AWARD-WINNING writer and performer Kieran Hurley is a theatre-maker from Glasgow whose work has been presented throughout the UK and internationally. An adaptation of his play Beats is currently in post-production with Ken Loach’s Sixteen Films. Next month Square Go, a play co-written with Gary McNair exploring how boys learn the rules of manhood, has its world premiere at Summerhall.

5.30am. My three-year-old daughter comes in to our bedroom and after a number of attempts to cajole her towards the idea of going back to sleep, I give up and take her to the living room so her very pregnant mum Julia can try to get some rest.

9.00am. I take the little one over to Queen’s Park to play in the sunshine, so that Julia can head to a meeting. When you’re freelance, people tend to think it means you can choose your own maternity or paternity leave, which is sort of true until you factor in the small matter of how we’re all going to eat, so we’ve been kind of cramming it in order to be able to take some time off later. Them’s the breaks.

After playing on the swings and saying hi to the ducks, I drop the wee one at her Nonnie’s (that’s her gran’s) before meeting Gary to talk through rewrites for Square Go, our wee play that’s going on at the Edinburgh Fringe this year.

2.00pm. Gary and I are in China Buffet King. We hadn’t planned to be in the China Buffet King. It’s just sort of what happened. Sometimes, when Gary and I get together to do a thing, it results in these slightly odd occurrences that wouldn’t have happened otherwise but both of us are very enthusiastic about. Like lunch at China Buffet King. Or this wee play we wrote, called Square Go.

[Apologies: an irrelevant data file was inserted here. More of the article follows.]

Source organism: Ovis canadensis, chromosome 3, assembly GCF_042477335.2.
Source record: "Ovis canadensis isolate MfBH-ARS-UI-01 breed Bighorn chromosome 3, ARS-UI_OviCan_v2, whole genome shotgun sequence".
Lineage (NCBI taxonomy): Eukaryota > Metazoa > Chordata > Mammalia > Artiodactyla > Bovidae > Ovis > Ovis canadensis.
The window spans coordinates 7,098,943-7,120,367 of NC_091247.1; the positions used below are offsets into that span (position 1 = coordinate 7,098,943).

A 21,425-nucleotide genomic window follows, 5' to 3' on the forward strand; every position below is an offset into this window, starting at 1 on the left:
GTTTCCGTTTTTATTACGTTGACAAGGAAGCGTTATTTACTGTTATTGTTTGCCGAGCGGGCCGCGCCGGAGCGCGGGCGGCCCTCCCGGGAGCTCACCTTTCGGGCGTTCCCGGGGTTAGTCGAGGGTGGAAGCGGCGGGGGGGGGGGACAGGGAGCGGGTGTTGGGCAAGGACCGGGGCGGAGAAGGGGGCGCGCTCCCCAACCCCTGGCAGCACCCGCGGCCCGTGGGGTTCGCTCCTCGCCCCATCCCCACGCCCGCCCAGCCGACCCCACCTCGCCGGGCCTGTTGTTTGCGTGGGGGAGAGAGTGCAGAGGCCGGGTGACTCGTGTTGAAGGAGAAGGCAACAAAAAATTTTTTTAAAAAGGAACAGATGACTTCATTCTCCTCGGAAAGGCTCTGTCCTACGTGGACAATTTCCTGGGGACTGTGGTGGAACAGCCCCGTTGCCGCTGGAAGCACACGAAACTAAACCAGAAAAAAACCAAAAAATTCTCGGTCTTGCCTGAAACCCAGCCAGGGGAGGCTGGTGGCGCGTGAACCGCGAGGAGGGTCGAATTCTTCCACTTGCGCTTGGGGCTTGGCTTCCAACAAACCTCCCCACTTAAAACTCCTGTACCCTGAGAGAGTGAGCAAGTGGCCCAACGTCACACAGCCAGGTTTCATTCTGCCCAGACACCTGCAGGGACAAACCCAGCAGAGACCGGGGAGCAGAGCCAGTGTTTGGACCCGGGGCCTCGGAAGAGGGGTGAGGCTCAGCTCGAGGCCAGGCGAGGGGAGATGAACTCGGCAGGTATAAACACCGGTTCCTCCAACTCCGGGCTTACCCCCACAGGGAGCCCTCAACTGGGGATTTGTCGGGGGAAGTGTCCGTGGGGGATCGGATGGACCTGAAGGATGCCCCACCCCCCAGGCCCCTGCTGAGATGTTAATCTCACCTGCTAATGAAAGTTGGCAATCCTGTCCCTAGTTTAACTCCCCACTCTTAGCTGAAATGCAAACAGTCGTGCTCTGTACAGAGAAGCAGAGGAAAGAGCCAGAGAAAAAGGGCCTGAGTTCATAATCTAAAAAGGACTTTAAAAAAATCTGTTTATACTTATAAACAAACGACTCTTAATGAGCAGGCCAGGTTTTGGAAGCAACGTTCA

We were much younger when we wrote it, and it came out of a completely wild process at the Battersea Arts Centre that culminated in the creation of these characters, Max and Stevie. They are two young boys trying to navigate the weird violence of cultural masculinity when one of them is called for a fight at the school gates.

It’s full of jokes and bonkers live action competitions and it’s kind of chaotic and fun, but it’s also a real discussion about a thing that’s always been a big deal for us both.

We’re both dead proud of it and excited it’s now finally getting to meet an audience. As we step up for our second plate I’m a little worried this lunch might not be the ideal fuel for a day of focused writing.

3.00pm. Bloody hell it’s hot, eh? I set up in a wee spot by the Clyde to send some emails and try to bask in the rare pleasure of a proper Glasgow summer laced with a low-level anxiety about climatic endtimes, before heading up to the Mitchell Library to crack on with these rewrites.

7.45pm. Turns out Chinese buffet is ideal writing fuel keeping you full until, well, now-ish, when the library is about to close.

Revisiting a play first written years ago is an odd experience. The task is really to enhance and preserve what it is, rather than to completely overhaul it. It’s a true collaboration, this. We both love these characters. We both love this play. But it’s also sort of unlike anything either of us have done without the other one there. Kind of like lunch at China Buffet King.

Square Go is at the Roundabout, Summerhall, Edinburgh from August 4 to August 26 (not 7, 14, 21), 8.20pm, £15, £10 concs. Tel: 0131 226 000. @kieran_hurley